When you find a social media influencer, the key is to engage. Don’t hit them up right away. Woo them for a little while. Show interest in what they post. Share their posts. Drop them notes congratulating them on successes. Ask questions. Then you can mention your product and ask if they’ll review it. You run the risk of them not liking your product, but a good reviewer might give you suggestions to improve and believe it or not, bad product reviews aren’t always bad (more on that in a bit).

How to Find Bloggers to Leave Product Reviews

product review: photo is a woman in a blue jacket working on a computer. We can only see her arms and fingers.

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To find bloggers in your industry, Google them. You should use a few search queries. Let’s go back to the bicycle seat example. You might Google “bicycle blog,” or “bicycle reviews.”

You don’t have to be that literal, though. Who is your demographic? Does your comfortable bicycle seat appeal to athletes or to people who haven’t ridden in a while? Find blogs for your target demographic. Maybe blogs geared toward people who want to lose weight, or Mommy blogs, which target, you’ve got it, mothers.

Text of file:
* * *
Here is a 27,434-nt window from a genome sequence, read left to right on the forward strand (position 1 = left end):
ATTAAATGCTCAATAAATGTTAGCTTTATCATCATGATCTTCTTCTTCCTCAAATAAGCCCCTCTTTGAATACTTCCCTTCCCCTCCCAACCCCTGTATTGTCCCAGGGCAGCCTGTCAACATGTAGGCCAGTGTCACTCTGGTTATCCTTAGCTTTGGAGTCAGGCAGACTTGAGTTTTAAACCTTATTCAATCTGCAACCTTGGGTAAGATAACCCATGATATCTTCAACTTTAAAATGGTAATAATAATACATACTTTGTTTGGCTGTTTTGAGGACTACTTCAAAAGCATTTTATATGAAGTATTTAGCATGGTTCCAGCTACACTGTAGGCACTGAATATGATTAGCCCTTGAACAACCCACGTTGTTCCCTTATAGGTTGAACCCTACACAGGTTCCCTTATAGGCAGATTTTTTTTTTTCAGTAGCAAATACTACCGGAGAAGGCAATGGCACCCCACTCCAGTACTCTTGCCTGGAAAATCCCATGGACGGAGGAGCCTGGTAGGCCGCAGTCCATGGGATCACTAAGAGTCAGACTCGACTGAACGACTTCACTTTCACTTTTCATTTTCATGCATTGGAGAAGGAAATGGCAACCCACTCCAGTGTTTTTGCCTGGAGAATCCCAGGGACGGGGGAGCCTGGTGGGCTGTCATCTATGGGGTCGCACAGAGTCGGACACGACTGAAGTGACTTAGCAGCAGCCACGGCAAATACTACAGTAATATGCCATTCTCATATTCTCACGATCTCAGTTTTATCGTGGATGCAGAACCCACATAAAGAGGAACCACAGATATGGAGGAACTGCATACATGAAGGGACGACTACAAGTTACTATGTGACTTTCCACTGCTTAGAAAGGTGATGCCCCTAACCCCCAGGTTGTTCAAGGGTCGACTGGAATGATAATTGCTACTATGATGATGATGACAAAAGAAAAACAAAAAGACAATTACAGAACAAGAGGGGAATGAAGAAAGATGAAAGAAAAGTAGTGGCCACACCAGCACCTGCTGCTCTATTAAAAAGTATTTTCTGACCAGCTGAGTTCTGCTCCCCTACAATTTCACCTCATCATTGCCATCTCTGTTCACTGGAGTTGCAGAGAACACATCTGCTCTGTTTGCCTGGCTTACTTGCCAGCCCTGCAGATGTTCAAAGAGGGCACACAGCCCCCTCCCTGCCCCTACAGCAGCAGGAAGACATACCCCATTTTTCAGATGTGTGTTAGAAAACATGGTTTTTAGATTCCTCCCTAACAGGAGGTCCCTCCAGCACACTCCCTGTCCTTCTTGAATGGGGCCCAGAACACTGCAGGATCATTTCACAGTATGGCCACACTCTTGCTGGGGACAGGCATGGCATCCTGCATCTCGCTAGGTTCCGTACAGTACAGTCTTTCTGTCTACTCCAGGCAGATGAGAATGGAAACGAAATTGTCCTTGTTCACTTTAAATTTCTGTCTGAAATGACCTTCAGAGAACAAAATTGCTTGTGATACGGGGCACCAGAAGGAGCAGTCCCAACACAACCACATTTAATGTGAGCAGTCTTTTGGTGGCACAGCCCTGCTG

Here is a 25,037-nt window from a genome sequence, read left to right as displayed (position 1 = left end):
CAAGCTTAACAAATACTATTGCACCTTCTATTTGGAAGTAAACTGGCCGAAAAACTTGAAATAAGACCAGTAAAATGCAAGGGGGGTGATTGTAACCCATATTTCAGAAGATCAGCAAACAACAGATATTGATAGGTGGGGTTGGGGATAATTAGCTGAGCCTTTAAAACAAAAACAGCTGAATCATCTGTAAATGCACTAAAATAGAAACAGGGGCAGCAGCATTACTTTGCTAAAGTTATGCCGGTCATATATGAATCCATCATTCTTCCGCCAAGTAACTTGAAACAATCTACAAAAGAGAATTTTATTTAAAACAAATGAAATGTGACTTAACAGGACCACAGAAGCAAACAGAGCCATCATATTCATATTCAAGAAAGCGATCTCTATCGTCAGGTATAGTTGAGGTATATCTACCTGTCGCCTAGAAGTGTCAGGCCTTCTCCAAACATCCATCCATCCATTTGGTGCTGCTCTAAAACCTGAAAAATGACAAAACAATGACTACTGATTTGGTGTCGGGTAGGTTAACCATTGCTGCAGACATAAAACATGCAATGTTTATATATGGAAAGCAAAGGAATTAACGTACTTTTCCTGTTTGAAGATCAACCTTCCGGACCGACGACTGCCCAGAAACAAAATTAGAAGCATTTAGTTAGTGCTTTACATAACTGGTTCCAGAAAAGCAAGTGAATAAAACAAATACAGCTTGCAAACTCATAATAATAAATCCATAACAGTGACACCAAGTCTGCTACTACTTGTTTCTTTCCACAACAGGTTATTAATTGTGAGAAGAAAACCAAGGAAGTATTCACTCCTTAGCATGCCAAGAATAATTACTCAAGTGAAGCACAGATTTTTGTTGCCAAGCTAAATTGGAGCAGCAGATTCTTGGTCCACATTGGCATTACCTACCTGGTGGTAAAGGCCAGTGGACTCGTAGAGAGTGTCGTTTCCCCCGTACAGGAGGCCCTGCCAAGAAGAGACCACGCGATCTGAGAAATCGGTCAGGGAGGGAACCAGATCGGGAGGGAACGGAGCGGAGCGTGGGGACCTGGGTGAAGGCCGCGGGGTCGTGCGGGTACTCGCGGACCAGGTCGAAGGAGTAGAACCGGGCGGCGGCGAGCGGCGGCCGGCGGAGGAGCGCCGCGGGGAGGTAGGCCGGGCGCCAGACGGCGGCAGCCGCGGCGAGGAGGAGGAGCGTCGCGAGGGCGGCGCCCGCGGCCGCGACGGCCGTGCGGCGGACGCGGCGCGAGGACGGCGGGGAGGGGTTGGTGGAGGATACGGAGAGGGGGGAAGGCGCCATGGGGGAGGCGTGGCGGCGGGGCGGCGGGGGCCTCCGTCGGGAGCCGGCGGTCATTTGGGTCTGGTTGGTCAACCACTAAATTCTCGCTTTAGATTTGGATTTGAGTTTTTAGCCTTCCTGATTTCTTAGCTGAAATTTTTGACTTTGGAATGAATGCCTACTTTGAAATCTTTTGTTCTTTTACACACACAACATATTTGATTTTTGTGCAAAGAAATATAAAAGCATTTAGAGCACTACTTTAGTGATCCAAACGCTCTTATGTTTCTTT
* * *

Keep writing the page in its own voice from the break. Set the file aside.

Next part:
Once you have a list, send each blogger an email. Introduce yourself, but note why you are contacting them. A little flattery might help as well, but keep it short.

Find best choice product review sites that will review products for free

There are hundreds of bloggers who will happily give you a product review, for free. All you have to do is ask. Bloggers make the bulk of their money from the ads that appear on their sites, not from the products they are reviewing. In fact, with most bloggers, the only expectation is that you send them your review product for free.

To find out how many followers a blog has, visit Alexa. It will show you how the site ranks, as well as a wealth of other information, such as some of the internet habits of a site’s users. It even gives you demographic information.

How to find video bloggers to offer a product review

product review - man working on a computer with his cell phone and date book next to him.